|Day 3: Friday May 23, 2014
|8:30 AM - 9:00 AM
|Keynote: High Performance Code Using D
Walter Bright Memory safety, powerful abstractions, and fast compilation are great features to have. But what about high performance code? This talk shows how D can deliver on generating highly competitive, no-compromise performance applications. Conventional wisdom says that high performance and powerful abstractions are in conflict with each other, that one must write close-to-the-metal code to get high performance. Bright will show that this is no longer true with a modern high level language like D.
|Real-Time Big Data in D
Don Clugston "Big Data" applications, which process petabytes of data per year, are computationally demanding, yet they have different requirements from traditional performance-critical applications. A programming language which is well suited for CPU-bound code, isn't necessarily ideal for real-time Big Data.
At Sociomantic Labs, we consume a deluge of real time data every day using an all-D technology stack. This talk will explain how our use of D has been successful in our intensely competitive industry. Unfortunately, most existing D libraries were not designed for Big Data applications. I'll discuss the performance killers they contain, and propose some changes to make D the natural choice for Big Data tasks.
|x86 Bare Metal and Custom Runtime Programming
Adam Ruppe "kernel in D" is a fairly common topic on forums. I've written a minimal runtime and then rebuilt it back up to the point where we can produce a ~30 KB stand-alone executable which can be used on Linux or on bare metal with the support of a decently large subset of the language (classes, exceptions, even closures with some manual care). By creatively hacking the RTInfo facility in object.d, we can also perform some static checks on defined types to help confirm to performance or correctness checks.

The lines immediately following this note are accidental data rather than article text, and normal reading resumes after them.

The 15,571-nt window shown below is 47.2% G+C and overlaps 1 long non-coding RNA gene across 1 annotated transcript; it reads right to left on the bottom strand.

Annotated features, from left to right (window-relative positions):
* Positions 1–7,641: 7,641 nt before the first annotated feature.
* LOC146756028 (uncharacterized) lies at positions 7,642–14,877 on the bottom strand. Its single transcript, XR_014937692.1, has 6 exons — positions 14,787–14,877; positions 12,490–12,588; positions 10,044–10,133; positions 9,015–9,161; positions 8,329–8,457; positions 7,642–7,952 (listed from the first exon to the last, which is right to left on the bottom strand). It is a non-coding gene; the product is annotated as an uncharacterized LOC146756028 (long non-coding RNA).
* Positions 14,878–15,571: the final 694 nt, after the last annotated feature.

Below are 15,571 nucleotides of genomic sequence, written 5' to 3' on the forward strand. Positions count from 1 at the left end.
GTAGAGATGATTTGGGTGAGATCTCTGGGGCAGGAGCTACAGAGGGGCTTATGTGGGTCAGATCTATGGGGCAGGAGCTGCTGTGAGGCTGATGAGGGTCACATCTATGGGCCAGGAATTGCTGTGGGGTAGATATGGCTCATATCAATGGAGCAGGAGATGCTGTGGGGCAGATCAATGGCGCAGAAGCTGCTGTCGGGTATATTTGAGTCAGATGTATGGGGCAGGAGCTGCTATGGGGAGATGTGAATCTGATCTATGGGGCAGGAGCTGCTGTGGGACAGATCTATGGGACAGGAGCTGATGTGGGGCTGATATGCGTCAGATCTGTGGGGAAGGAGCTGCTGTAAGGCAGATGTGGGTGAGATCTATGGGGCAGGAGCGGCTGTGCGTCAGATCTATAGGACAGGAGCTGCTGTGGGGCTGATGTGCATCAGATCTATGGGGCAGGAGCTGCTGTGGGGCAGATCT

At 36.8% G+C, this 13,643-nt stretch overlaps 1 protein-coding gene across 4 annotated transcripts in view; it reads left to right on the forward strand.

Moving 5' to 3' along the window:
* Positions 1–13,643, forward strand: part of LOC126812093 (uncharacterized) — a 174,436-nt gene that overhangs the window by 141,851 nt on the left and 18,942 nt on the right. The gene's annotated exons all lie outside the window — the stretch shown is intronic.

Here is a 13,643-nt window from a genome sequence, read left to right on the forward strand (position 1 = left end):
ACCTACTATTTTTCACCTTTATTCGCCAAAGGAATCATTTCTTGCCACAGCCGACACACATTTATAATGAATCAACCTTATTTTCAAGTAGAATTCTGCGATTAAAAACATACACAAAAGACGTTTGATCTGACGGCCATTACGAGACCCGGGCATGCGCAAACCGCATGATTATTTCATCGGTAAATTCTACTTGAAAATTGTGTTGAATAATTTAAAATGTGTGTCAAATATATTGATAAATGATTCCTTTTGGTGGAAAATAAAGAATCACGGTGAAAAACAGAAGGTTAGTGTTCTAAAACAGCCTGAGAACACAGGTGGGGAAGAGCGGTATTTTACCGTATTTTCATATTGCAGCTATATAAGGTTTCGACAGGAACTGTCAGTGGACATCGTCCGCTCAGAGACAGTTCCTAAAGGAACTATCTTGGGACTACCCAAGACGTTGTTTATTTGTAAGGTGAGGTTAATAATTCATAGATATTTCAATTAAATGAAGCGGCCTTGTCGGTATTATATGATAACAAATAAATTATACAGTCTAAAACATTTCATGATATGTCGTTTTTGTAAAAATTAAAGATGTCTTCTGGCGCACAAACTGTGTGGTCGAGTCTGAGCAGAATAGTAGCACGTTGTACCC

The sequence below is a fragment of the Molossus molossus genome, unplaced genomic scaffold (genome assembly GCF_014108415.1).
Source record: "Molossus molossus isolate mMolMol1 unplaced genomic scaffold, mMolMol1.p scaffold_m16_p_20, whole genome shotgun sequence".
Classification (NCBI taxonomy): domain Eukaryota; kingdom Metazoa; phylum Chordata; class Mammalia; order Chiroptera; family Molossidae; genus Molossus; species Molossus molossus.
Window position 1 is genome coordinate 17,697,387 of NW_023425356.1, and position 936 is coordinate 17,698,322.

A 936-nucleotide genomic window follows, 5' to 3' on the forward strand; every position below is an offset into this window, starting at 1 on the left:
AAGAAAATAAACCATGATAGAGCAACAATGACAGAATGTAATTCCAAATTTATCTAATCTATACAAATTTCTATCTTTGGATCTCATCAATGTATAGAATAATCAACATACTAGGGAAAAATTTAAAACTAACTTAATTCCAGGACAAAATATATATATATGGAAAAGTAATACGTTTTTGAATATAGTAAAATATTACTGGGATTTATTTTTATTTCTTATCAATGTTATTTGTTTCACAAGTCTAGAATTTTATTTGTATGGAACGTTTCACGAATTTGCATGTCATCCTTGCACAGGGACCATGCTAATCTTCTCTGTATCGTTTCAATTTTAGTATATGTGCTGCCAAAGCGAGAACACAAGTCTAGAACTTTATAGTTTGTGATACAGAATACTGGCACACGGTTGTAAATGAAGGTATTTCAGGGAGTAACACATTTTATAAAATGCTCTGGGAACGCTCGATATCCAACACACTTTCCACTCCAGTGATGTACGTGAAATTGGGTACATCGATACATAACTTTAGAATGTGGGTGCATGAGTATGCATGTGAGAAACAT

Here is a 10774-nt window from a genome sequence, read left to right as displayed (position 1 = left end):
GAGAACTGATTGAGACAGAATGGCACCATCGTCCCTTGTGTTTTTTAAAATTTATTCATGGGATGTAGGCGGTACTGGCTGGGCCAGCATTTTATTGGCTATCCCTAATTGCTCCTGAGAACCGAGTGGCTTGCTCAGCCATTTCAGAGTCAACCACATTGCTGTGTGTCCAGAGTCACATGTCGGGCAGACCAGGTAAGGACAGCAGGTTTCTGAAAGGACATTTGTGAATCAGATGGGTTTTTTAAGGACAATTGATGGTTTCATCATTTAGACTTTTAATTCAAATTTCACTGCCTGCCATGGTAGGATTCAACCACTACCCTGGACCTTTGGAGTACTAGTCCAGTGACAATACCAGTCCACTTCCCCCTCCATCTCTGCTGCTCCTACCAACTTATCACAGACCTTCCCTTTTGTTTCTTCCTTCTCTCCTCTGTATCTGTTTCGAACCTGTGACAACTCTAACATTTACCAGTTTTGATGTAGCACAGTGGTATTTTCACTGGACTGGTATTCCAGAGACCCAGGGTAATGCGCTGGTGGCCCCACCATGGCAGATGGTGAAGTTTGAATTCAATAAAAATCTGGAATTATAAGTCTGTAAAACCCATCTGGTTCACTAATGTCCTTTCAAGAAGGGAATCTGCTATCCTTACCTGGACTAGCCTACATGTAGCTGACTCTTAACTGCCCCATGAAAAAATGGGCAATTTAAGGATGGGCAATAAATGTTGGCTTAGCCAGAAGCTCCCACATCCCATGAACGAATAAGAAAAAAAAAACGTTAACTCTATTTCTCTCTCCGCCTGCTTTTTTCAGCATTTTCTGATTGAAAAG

For example, storing a slice without the GC is prone to losing track of who owns the memory. Using RTInfo and compile time reflection, we can scan all user types and issue a compile error any time this is done, directing the user to use an owned array struct instead.
It is also worth noting that such techniques may be usable in the full druntime as well, without stepping on other uses, e.g. precise GC.
|12:00 PM - 1:30 PM
|Lunch & Mingling
|Mobile Gameserver Backend in D
Stephan Dilly A gameserver backend that I have developed for a mobile game app project. The server is completely written in D using the vibe.d framework.
Many Have something to say? Has your proposal been rejected? Worse yet, didn't you have the time to put one together? No problem! This is the time when you get the opportunity to get up on the stage and have it for up to five minutes. Send your lightning talk ideas to Walter and Andrei!
|Declarative programming in D
Mihails Strasuns aka "Dicebot" When term "declarative programming" is used in context of imperative languages, it is most often associated with Domain-Specific Languages. However, it is a more general approach with essential value of separating meaningful description from boilerplate behavior. It is already widely used in D programs and won't be a revelation for any experienced D users.
This talk tries to somewhat generalize this approach and popularize it as common D paradigm, as well as speculate upon possible improvements to D reflection capabilities that can make it even more powerful.
|SDC, a D Compiler as a Library
Amaury Sechet One of the forces of D is the great compile time capabilities. These come with a drawback - any tooling around D must be able to semantically analyze the whole language. SDC intend to solve that problem by providing a compiler as a library, usable by 3rd party tools.